It's no secret that developers can run afoul of scalability problems when creating solutions backed by SQL Server or other relational databases. In fact, earlier this month, I complained about developers who mistakenly assume that NoSQL is the solution to all scalability and performance problems they encounter when building applications based on relational databases. In my experience, however, one of the easiest ways developers cause themselves significant pain with scalability problems is by using triggers.
The Problems with Triggers
In theory, triggers serve as specialized code that fires when a triggering event occurs within a database. Within SQL Server, there are two primary types of triggers: Data Definition Language (DDL) triggers and Data Manipulation Language (DML) triggers. DDL triggers, as the name implies, 'fire' when data definition language events (like the creation of new code, structures, logins, etc.) are executed—and those triggers are not the subject of this article. DML triggers, the triggers that execute when data is modified or manipulated are, however, subject to a number of major concerns as follows:
- Obscurity. When debugging, troubleshooting, or trying to find the root cause of a bug or what's causing data modifications within complex systems, triggers are insanely easy for developers (and even DBAs) to forget about. Put another way, if developers know that a certain section of their app/code is tasked with handling, say, INSERTs against a particular table, and the developers keep encountering some values ending up slightly different than they were when sent, developers will commonly assume that there's a bug somewhere in the code—before they remember that a trigger deployed potentially years ago is silently watching all INSERTs and occasionally modifying them to force data to line up with business rules that might no longer apply. This same 'deployed but easily forgotten' issue with triggers can also cause additional headaches when troubleshooting performance issues.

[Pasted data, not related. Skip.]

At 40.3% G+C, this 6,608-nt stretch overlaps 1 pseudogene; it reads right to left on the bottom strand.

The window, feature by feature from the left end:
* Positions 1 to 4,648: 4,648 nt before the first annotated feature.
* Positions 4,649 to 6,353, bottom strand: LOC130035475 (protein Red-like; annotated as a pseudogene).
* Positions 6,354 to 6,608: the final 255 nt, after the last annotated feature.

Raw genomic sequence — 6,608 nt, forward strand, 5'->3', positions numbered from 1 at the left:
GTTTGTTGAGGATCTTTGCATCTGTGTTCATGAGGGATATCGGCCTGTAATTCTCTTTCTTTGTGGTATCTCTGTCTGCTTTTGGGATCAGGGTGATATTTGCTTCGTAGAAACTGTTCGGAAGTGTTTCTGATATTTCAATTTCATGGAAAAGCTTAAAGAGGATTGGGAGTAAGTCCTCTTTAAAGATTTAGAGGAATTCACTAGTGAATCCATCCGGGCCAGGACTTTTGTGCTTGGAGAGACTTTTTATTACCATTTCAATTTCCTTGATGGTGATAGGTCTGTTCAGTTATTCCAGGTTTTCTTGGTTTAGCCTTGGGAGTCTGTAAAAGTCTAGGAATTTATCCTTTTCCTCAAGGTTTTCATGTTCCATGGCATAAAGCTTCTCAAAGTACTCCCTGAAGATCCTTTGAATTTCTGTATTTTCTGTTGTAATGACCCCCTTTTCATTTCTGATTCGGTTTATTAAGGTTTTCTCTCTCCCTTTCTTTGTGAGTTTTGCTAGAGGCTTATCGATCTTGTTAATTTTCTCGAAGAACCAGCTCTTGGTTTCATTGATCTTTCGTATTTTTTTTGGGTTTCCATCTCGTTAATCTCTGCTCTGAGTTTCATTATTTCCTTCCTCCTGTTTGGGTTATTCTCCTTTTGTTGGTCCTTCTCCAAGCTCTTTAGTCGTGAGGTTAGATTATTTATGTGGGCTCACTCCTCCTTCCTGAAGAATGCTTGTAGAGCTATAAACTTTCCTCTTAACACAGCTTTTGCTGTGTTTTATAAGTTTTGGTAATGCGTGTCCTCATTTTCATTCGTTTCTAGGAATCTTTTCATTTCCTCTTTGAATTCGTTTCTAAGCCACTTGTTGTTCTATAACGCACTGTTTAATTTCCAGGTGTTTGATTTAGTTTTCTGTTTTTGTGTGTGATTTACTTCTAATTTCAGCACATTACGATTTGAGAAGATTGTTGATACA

- Complexity. Aside from the fact that there are good reasons to avoid putting business logic in the database (there are good reasons to argue for such a practice as well), the fact is that triggers are more complex than they initially appear. For example, one of the most common recurring problems with triggers is that the developers who create them regularly think in terms of a single row being modified and caught in the trigger they're coding. As such, it's very common to see situations where developers mistakenly create triggers with erroneous scalar semantics that cause problems when something like an UPDATE statement affects multiple rows. Then, there's also the issue of whether the DML trigger being created should fire before, after, or instead of the DML that would have normally occurred—all of which combine to make it that much harder to figure out what's going on when triggers are present.